The Japanese Central Bank’s recent plans of experimenting with the issuance of digital Yen has started to take shape as more than 30 major Japanese firms have come together to test the use cases for a common, private digital currency starting next year. The 30 member group consists of Japan’s three largest banks along with brokerage firms, telecommunication firms, utilities, and retailers, reported Reuters.
Japan is considered to be a highly technologically progressive country and was among the first ones to regulate cryptocurrency trading. In fact, the island country also helped many G-20 nations in formulating their respective regulatory policies around digital assets. Despite being one of the largest crypto trading markets, Japan is still a cash-centered society and known to be “one of the world’s most cash-loving countries.”
Even today during the ongoing COVID-19 pandemic the cashless payments make up only 20% of the total settlement in Japan, while China marks the highest percentage of cashless payment at 70%.
Hiromi Yamaoka, a former BOJ executive and the chairman of the group believes creating a common private digital currency would be a daunting task given the love for cash in the country. He said,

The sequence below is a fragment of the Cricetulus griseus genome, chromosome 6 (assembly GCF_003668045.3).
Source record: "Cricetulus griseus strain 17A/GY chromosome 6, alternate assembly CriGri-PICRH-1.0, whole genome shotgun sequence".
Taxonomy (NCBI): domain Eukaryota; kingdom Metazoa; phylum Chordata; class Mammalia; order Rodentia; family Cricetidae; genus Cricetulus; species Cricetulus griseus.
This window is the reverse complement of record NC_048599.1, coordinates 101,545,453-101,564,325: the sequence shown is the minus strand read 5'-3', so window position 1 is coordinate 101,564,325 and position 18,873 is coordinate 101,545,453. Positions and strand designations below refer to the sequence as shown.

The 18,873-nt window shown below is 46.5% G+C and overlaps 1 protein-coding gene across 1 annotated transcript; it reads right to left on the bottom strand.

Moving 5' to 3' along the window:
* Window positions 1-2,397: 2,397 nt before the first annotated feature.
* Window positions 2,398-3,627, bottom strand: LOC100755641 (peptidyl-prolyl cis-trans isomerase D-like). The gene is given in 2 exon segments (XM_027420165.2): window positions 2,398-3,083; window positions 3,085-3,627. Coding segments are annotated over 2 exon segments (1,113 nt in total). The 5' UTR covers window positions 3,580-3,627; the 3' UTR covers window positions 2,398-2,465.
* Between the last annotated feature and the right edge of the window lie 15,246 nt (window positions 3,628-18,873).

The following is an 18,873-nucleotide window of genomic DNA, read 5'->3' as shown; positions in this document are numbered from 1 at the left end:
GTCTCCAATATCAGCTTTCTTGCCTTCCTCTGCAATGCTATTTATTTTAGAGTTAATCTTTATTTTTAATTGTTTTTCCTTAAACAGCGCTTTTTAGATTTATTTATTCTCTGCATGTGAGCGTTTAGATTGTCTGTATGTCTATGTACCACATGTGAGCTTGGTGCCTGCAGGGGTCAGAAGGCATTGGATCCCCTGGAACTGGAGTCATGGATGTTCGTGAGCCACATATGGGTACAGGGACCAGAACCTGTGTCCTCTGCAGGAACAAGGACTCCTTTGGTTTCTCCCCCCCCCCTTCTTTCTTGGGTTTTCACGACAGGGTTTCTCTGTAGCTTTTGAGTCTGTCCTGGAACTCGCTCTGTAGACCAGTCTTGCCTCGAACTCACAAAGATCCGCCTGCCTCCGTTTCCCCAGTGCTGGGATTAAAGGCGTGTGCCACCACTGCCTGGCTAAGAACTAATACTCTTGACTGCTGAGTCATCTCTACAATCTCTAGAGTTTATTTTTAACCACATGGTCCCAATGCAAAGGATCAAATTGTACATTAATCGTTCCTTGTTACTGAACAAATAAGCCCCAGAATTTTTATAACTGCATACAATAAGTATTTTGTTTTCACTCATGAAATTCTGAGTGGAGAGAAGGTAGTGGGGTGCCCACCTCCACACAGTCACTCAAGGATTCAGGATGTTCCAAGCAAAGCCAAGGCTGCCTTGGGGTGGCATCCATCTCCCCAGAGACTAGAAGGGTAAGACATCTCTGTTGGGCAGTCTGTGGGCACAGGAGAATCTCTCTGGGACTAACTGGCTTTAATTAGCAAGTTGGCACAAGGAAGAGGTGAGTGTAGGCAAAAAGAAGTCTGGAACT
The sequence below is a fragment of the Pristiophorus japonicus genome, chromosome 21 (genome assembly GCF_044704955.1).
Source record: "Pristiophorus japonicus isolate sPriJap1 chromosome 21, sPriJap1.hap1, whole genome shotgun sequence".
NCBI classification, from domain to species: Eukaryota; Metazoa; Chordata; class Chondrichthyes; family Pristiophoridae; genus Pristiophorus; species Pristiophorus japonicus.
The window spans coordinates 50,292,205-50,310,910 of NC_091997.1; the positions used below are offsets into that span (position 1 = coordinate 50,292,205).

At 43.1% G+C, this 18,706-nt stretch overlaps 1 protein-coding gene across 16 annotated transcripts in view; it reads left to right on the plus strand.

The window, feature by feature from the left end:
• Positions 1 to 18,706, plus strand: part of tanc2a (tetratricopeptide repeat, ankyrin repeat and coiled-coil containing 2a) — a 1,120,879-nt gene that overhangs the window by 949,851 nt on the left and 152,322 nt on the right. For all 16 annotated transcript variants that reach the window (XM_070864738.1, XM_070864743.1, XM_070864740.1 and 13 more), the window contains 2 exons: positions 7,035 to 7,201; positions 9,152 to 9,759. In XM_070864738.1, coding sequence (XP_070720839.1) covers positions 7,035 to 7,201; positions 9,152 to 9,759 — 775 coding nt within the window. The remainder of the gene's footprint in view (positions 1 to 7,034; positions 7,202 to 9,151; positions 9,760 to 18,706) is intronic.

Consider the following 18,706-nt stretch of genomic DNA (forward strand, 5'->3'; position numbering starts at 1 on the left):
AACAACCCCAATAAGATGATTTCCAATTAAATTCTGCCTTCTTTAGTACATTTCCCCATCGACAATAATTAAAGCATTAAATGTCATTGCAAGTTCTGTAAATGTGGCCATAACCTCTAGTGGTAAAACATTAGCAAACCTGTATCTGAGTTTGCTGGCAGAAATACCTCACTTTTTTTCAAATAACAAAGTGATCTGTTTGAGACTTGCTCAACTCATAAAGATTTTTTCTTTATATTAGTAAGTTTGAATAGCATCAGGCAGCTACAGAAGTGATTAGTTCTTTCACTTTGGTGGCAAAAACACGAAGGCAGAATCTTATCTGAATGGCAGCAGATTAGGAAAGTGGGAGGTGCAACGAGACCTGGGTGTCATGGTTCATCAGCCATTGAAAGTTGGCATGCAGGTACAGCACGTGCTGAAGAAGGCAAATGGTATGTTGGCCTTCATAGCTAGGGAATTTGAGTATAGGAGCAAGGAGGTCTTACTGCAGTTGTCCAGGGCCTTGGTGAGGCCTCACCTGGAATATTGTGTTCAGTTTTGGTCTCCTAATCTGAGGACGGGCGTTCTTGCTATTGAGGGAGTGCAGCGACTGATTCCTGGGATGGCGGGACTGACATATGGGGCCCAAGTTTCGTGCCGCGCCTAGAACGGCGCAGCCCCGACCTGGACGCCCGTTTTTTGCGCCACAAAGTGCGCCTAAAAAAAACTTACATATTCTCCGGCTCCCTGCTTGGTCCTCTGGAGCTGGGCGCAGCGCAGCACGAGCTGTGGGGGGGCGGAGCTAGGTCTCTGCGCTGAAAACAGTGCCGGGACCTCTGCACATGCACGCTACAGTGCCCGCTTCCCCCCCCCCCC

“Japan has many digital platforms, none of which are big enough to beat cash payments. We don’t want to create another silo-type platform. What we want to do is to create a framework that can make various platforms mutually compatible,”
Private Banks to Become the Distributor of Digital Yen?
The emergence of cryptocurrency as an alternative financial ecosystem has made every country not just regulate the use of crypto but also look for ways to create a national digital payment system that mimics the qualities of digital assets. While digital payments have become a norm almost everywhere, it is quite disintegrated as multiple banks and financial service providers have different means of making digital payments. Thus Bank of Japan is forcing more on creating a digital payment system that is compatible with the existing ones rather than a completely new one.
At present, private banks would be responsible for the distribution of digital yen during the testing phase, however, Yamaoka did not rule out the possibility of other business entities joining the issuance program.
After China’s rapid progress towards its national digital payment system called DCEP, most of the other nations have started work towards issuance of their own respective CBDC, especially many European countries as well as the United States. However, it is important to note that China started working towards its national digital currency almost 6 years ago and is currently running several pilot programs for the digital yuan for almost a year now and is slated for an official launch in near future.